When I used to think about my mom I saw the woman who would volunteer everyday in the elementary, middle, and high school (much against my will), or the woman who would constantly be telling me to pick up my stuff, or who would drag me around the grocery store for hours on end, even though it was only supposed to take "5 minutes". She was caretaker, cold doctor, and therapist. She was event planner, and chauffeur. She was #1 fan and laundry do-er. She was Mom. This had been my definition of her for 18 years. Having moved a little ways away home and into college for the first time, I now have a very different definition of "Mom" .
Instead of being with my mom nearly 24/7 like before, I now only see her on sparse occasions such as the casual coffee date, or shopping trip. This has tremendously changed the light in which I now see my mom. I see her as best friend, companion, advice giver, wisdom implant-er, and most importantly, a woman in pursuit of following God to the very best of her abilities. I am now seeing my Mom in the light of an actual human being rather than someone who I was forced to live with. I now hear her struggles of everyday life, and her triumphs. She confides in me now as an adult friend, rather than a child, and while I am still her daughter, we now relate on an almost equal platform.
While we were on a dinner outing with my roommate, I was watching her speak under the dim mood lighting of the Olive Garden, (classy, I know), I was observing just how confidently she carried herself, and the ease at which she spoke with people; a quality that I used to dislike about my mom, I now covet. Another roommate had told me a few days earlier that I look much like my mom. Where before I would have cringed at the thought of looking like my mother, I now received this as the most valuable compliment. I almost did not feel worthy to be compared to such a giving, God-fearing woman as she. Her olive skin, with laugh lines that prove a good life, her deep brown eyes that my dad could not help falling in love with, her dark curly hair loosely pulled up into a flowery clip. Where I saw a beautiful and confident woman, I also saw her as much older, and fragile than I had before, I not only saw her as physically more fragile, but emotionally, realizing that this strong woman can actually be hurt, and how some of the hurt in her life had probably come from my childhood arrogance.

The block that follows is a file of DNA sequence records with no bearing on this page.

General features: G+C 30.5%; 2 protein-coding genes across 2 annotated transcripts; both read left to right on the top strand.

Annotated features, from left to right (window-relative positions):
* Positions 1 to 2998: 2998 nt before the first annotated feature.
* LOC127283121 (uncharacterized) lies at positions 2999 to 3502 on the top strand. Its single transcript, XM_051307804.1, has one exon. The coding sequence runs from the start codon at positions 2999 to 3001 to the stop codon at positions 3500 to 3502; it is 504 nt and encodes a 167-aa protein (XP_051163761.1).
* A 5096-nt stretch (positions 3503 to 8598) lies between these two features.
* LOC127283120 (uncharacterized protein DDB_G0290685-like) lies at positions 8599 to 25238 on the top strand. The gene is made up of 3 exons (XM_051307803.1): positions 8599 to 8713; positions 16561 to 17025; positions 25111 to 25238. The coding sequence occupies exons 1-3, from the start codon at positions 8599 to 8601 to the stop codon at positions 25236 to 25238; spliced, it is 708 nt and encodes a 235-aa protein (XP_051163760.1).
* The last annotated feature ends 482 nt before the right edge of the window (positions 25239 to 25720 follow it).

Seeing her in this state has made me realize just how important our time with loved ones is; it is the most precious gift that God has given us. We were not meant to live this life alone, but in fellowship with one another. Where we were not meant to live this life alone, we were also not meant to live it forever. This life is short compared to our eternity with our Father in Heaven, but has been given to us for a reason. To build relationships and learn from each other, to make the most of what we have, while we have it. So cherish those around you, especially your moms, because they have given us the best of their lives here, and for that we should be forever grateful